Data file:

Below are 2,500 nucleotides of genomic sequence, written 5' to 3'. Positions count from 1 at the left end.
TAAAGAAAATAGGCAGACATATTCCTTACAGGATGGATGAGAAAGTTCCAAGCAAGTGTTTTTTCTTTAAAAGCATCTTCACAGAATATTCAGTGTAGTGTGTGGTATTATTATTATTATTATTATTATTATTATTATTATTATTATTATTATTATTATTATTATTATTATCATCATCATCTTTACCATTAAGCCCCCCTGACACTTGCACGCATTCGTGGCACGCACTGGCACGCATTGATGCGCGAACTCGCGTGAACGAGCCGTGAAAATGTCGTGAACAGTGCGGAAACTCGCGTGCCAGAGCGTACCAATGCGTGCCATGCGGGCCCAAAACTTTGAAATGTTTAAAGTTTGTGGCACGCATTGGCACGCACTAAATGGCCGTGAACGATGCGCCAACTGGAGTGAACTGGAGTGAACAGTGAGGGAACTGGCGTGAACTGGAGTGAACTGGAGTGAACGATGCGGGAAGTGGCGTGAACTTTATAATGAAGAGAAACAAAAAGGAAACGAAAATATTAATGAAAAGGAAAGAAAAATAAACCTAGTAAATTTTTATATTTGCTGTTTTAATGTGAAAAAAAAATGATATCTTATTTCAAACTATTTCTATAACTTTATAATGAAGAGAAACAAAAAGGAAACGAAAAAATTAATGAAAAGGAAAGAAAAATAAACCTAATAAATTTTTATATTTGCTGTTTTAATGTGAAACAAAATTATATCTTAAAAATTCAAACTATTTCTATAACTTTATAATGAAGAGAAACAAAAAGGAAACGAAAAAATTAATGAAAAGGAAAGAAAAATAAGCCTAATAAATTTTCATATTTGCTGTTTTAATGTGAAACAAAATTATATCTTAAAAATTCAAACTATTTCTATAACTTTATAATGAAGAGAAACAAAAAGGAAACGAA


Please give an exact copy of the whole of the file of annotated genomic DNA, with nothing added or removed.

Below are 2,500 nucleotides of genomic sequence, written 5' to 3'. Positions count from 1 at the left end.
TAAAGAAAATAGGCAGACATATTCCTTACAGGATGGATGAGAAAGTTCCAAGCAAGTGTTTTTTCTTTAAAAGCATCTTCACAGAATATTCAGTGTAGTGTGTGGTATTATTATTATTATTATTATTATTATTATTATTATTATTATTATTATTATTATTATTATTATTATCATCATCATCTTTACCATTAAGCCCCCCTGACACTTGCACGCATTCGTGGCACGCACTGGCACGCATTGATGCGCGAACTCGCGTGAACGAGCCGTGAAAATGTCGTGAACAGTGCGGAAACTCGCGTGCCAGAGCGTACCAATGCGTGCCATGCGGGCCCAAAACTTTGAAATGTTTAAAGTTTGTGGCACGCATTGGCACGCACTAAATGGCCGTGAACGATGCGCCAACTGGAGTGAACTGGAGTGAACAGTGAGGGAACTGGCGTGAACTGGAGTGAACTGGAGTGAACGATGCGGGAAGTGGCGTGAACTTTATAATGAAGAGAAACAAAAAGGAAACGAAAATATTAATGAAAAGGAAAGAAAAATAAACCTAGTAAATTTTTATATTTGCTGTTTTAATGTGAAAAAAAAATGATATCTTATTTCAAACTATTTCTATAACTTTATAATGAAGAGAAACAAAAAGGAAACGAAAAAATTAATGAAAAGGAAAGAAAAATAAACCTAATAAATTTTTATATTTGCTGTTTTAATGTGAAACAAAATTATATCTTAAAAATTCAAACTATTTCTATAACTTTATAATGAAGAGAAACAAAAAGGAAACGAAAAAATTAATGAAAAGGAAAGAAAAATAAGCCTAATAAATTTTCATATTTGCTGTTTTAATGTGAAACAAAATTATATCTTAAAAATTCAAACTATTTCTATAACTTTATAATGAAGAGAAACAAAAAGGAAACGAA